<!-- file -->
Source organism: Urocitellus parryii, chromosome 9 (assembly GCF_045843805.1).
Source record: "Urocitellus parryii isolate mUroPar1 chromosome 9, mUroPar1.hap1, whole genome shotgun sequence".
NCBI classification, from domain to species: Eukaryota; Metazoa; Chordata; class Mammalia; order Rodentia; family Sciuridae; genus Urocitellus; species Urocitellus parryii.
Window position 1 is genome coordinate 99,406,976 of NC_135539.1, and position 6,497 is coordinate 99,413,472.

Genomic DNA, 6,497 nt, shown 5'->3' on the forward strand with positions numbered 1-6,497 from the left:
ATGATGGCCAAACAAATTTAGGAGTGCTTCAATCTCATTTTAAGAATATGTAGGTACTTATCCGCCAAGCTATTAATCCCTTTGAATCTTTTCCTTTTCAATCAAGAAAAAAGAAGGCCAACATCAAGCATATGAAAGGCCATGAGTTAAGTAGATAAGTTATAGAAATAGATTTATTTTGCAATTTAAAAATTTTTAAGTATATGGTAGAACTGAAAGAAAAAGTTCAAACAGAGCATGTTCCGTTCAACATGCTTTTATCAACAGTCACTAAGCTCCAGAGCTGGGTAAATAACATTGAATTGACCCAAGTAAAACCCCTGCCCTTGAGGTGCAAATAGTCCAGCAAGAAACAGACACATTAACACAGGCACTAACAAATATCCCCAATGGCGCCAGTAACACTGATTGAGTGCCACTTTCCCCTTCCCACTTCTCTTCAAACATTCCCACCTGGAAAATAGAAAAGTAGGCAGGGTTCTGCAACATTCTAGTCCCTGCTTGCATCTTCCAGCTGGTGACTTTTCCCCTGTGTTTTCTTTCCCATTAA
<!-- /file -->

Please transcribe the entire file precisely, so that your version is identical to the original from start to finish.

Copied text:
Source organism: Urocitellus parryii, chromosome 9 (assembly GCF_045843805.1).
Source record: "Urocitellus parryii isolate mUroPar1 chromosome 9, mUroPar1.hap1, whole genome shotgun sequence".
NCBI classification, from domain to species: Eukaryota; Metazoa; Chordata; class Mammalia; order Rodentia; family Sciuridae; genus Urocitellus; species Urocitellus parryii.
Window position 1 is genome coordinate 99,406,976 of NC_135539.1, and position 6,497 is coordinate 99,413,472.

Genomic DNA, 6,497 nt, shown 5'->3' on the forward strand with positions numbered 1-6,497 from the left:
ATGATGGCCAAACAAATTTAGGAGTGCTTCAATCTCATTTTAAGAATATGTAGGTACTTATCCGCCAAGCTATTAATCCCTTTGAATCTTTTCCTTTTCAATCAAGAAAAAAGAAGGCCAACATCAAGCATATGAAAGGCCATGAGTTAAGTAGATAAGTTATAGAAATAGATTTATTTTGCAATTTAAAAATTTTTAAGTATATGGTAGAACTGAAAGAAAAAGTTCAAACAGAGCATGTTCCGTTCAACATGCTTTTATCAACAGTCACTAAGCTCCAGAGCTGGGTAAATAACATTGAATTGACCCAAGTAAAACCCCTGCCCTTGAGGTGCAAATAGTCCAGCAAGAAACAGACACATTAACACAGGCACTAACAAATATCCCCAATGGCGCCAGTAACACTGATTGAGTGCCACTTTCCCCTTCCCACTTCTCTTCAAACATTCCCACCTGGAAAATAGAAAAGTAGGCAGGGTTCTGCAACATTCTAGTCCCTGCTTGCATCTTCCAGCTGGTGACTTTTCCCCTGTGTTTTCTTTCCCATTAA